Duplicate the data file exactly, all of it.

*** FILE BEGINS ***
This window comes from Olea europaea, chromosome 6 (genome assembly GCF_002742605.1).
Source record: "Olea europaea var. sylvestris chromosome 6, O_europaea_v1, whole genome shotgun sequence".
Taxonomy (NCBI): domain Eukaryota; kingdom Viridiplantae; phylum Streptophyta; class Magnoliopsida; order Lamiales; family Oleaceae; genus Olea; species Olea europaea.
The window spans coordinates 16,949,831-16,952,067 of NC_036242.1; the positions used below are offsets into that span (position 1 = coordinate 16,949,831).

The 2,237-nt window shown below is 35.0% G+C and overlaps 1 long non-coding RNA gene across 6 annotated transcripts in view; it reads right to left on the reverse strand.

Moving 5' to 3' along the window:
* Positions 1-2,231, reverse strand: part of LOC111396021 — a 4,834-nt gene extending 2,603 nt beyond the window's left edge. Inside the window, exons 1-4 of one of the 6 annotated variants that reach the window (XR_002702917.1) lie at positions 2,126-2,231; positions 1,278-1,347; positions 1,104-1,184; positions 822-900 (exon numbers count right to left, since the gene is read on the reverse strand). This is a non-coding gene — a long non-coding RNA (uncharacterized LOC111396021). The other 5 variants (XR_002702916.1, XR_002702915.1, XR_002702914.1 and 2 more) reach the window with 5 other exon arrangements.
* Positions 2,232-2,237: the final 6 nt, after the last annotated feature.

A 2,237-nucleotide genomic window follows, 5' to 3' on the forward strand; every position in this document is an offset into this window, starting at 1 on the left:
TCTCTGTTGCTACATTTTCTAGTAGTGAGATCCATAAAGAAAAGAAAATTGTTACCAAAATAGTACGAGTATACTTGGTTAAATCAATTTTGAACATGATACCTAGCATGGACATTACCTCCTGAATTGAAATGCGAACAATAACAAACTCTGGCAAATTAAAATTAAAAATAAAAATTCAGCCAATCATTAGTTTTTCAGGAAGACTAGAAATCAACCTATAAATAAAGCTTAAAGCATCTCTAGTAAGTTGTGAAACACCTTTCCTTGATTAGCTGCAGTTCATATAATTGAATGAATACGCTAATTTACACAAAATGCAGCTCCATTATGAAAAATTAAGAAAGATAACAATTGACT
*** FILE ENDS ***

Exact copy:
This window comes from Olea europaea, chromosome 6 (genome assembly GCF_002742605.1).
Source record: "Olea europaea var. sylvestris chromosome 6, O_europaea_v1, whole genome shotgun sequence".
Taxonomy (NCBI): domain Eukaryota; kingdom Viridiplantae; phylum Streptophyta; class Magnoliopsida; order Lamiales; family Oleaceae; genus Olea; species Olea europaea.
The window spans coordinates 16,949,831-16,952,067 of NC_036242.1; the positions used below are offsets into that span (position 1 = coordinate 16,949,831).

The 2,237-nt window shown below is 35.0% G+C and overlaps 1 long non-coding RNA gene across 6 annotated transcripts in view; it reads right to left on the reverse strand.

Moving 5' to 3' along the window:
* Positions 1-2,231, reverse strand: part of LOC111396021 — a 4,834-nt gene extending 2,603 nt beyond the window's left edge. Inside the window, exons 1-4 of one of the 6 annotated variants that reach the window (XR_002702917.1) lie at positions 2,126-2,231; positions 1,278-1,347; positions 1,104-1,184; positions 822-900 (exon numbers count right to left, since the gene is read on the reverse strand). This is a non-coding gene — a long non-coding RNA (uncharacterized LOC111396021). The other 5 variants (XR_002702916.1, XR_002702915.1, XR_002702914.1 and 2 more) reach the window with 5 other exon arrangements.
* Positions 2,232-2,237: the final 6 nt, after the last annotated feature.

A 2,237-nucleotide genomic window follows, 5' to 3' on the forward strand; every position in this document is an offset into this window, starting at 1 on the left:
TCTCTGTTGCTACATTTTCTAGTAGTGAGATCCATAAAGAAAAGAAAATTGTTACCAAAATAGTACGAGTATACTTGGTTAAATCAATTTTGAACATGATACCTAGCATGGACATTACCTCCTGAATTGAAATGCGAACAATAACAAACTCTGGCAAATTAAAATTAAAAATAAAAATTCAGCCAATCATTAGTTTTTCAGGAAGACTAGAAATCAACCTATAAATAAAGCTTAAAGCATCTCTAGTAAGTTGTGAAACACCTTTCCTTGATTAGCTGCAGTTCATATAATTGAATGAATACGCTAATTTACACAAAATGCAGCTCCATTATGAAAAATTAAGAAAGATAACAATTGACT